3) Poor Lighting

If there's one element employees want more than anything else in their workplace design, its access to natural light. Poor lighting contributes to eye strain, fatigue and reduced productivity. On the contrary, access to plentiful light —especially natural light — can improve productivity. 

In a survey by Future Workplace, 70 percent of employees said having access to natural light makes them more productive. Yet more than 33 percent said they felt they had inadequate access to natural light.

4) Inefficient Workplace Processes

Just as it's critical to evaluate workplace technology, it's important to take a hard look at your workplace processes and identify opportunities for improvement. Often times, management and employees will accept a process based solely on the assertion that “this is how it’s always been done.” But times change, and our customers and employees do as well.

Open up a dialogue with your team and ask the questions: “What workflow issues are slowing you down?” You’d be surprised at how much things can change with just a few simple tweaks and the automation of certain procedures.

5) A Lack of Workplace Flexibility and Balance

Times have changed a lot since the Baby Boomer generation entered the workforce. The modern workplace isn’t confined to four walls; it goes everywhere with us. In fact, gallup recently reported that 25 percent of Americans work between 45-59 hours per week, working on commutes or while waiting for dinner to be ready.

Unlike our predecessors, however, a work/life balance is critical. In Gallup's most recent State of the Workplace report, 53 percent of employees said a role that allows them to have a greater work/life balance is "very important" to them.  

In the same survey, 51 percent of respondents said they would change jobs to have flexible scheduling in their work, yet only 44 percent said their current company offers it. A similar discrepancy exists when respondents were asked about having the option to work off-site at least part time. Thirty-seven percent said they would change jobs for that flexibility, but only 24 percent said their employer offers it.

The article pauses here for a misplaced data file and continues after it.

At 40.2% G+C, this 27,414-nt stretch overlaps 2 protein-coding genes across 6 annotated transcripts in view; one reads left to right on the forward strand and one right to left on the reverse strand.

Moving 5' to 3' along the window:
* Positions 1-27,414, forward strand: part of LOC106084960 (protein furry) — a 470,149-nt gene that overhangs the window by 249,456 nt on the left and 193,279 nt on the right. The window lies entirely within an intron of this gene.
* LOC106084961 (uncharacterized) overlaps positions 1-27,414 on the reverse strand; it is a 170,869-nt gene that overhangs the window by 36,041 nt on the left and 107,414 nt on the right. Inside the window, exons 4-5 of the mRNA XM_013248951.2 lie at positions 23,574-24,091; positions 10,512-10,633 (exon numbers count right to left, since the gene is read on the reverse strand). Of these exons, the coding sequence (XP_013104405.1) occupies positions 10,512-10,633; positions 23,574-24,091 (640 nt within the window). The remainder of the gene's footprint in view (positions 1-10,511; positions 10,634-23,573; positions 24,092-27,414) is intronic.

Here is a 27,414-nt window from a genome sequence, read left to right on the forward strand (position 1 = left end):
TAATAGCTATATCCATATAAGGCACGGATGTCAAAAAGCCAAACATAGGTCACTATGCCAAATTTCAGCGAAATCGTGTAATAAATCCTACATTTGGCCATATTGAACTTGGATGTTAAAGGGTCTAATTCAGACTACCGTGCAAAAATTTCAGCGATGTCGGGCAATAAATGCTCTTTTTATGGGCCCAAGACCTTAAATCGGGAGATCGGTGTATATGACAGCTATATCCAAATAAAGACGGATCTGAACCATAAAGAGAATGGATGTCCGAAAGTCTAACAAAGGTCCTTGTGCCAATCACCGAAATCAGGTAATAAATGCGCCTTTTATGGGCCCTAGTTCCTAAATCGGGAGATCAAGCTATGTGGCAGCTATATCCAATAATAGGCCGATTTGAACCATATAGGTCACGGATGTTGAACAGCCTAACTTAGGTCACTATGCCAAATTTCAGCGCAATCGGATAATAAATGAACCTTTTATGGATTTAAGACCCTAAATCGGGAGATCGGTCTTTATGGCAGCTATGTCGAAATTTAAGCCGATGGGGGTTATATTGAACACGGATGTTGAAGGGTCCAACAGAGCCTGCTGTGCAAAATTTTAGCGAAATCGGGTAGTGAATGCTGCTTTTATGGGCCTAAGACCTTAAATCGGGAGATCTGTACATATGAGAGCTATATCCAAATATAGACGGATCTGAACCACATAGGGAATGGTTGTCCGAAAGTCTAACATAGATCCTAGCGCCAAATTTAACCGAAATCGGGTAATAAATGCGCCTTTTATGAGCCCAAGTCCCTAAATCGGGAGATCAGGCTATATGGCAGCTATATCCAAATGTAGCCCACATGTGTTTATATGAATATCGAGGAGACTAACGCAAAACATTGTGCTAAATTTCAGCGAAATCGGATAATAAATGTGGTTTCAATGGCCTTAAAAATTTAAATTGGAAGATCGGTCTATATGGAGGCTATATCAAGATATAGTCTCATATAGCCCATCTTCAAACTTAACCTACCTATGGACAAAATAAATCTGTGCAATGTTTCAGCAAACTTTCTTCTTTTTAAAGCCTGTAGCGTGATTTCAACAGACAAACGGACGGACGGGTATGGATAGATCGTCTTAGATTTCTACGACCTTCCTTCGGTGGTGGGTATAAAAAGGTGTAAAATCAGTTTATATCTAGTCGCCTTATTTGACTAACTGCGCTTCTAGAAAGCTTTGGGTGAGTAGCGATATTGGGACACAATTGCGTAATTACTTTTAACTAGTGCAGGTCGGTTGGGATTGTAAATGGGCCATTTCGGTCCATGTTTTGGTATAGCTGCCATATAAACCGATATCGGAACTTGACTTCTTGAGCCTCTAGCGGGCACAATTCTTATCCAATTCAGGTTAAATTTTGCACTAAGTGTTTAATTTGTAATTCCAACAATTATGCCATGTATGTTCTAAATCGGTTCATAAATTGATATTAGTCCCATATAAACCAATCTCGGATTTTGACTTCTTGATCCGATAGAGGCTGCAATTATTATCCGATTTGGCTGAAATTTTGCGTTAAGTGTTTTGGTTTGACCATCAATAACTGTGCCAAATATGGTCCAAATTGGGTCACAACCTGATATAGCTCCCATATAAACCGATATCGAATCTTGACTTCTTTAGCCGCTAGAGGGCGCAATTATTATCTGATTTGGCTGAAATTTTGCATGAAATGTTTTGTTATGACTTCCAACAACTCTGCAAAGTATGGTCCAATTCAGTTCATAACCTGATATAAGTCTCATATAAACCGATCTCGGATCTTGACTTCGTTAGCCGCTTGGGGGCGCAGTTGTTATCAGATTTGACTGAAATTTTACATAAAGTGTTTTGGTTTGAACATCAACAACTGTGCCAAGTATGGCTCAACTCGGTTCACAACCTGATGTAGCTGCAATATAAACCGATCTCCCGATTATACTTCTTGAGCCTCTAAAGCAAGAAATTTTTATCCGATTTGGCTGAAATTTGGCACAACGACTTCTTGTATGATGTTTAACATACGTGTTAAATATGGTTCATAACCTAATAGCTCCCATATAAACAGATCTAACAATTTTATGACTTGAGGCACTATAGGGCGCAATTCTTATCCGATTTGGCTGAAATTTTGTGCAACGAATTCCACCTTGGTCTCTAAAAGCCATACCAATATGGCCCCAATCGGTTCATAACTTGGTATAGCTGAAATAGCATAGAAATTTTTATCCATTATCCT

You can help employees achieve a greater work/life balance by offering flexible arrangements whenever possible. It's also important to make sure workloads are manageable and encourage employees to use their paid time off. A well-rested workforce makes a big difference in both the quality and quantity of work. 

6) Uncomfortable Working Conditions

It's difficult to concentrate when you're shivering or constantly fanning yourself to stay cool. Similarly, issues like broken chairs, wobbly desks or clanging pipes create poor working conditions that can become big distractions. 

They keep your employees from engaging in the type of deep work that produces the best results. Over time, they can hurt morale and negatively impact the employee experience. 

The good news is that you can easily address this issue by ensuring employees have an easy way to submit service requests via a mobile app.

7) A Toxic Company Culture

Your company culture directly influences employee engagement and productivity. In fact, much of today’s workforce will choose to move on to a new job if the workplace culture doesn’t meet their expectations. 

Just like a bad attitude, a negative company culture is contagious. It lowers employee engagement and reduces productivity.”

Whatever the issue or condition is, that’s having a negative effect on how you feel about your working conditions, from dealing with a difficult colleague to having to sit all day in a chair that gives you back ache, do make an effort to address the problem.

Not only will it make you feel better about going to work every day, but you’ll feel the benefit of knowing you didn’t just put up with something that, with a little research and determination, can be fixed. 

About the Author

Martin Parnell is the Best-Selling author of MARATHON QUEST and RUNNING TO THE EDGE and his final book in the Marathon Trilogy, THE SECRET MARATHON-Empowering women and girls in Afghanistan through sport, was released on October 30th 2018. He speaks on having a “Finish the Race Attitude – Overcoming Obstacles to Achieve Your Full Potential” and has written for, or been covered by CNNBBCCBCThe Huffington Post, The Globe and Mail, The National Post, Runners World, Men’s Journal, Canadian Business, and Maclean’s.

In a five year period, from 2010 to 2014, Martin completed 10 extreme endurance “Quests” including running 250 marathons in one year and raising $1.3m for the humanitarian organization Right To Play. In 2016 he ran the Marathon of Afghanistan in support of Afghan women and girls running for equality. Find out more about Martin at www.martinparnell.com  and see what he can do for you in the long run.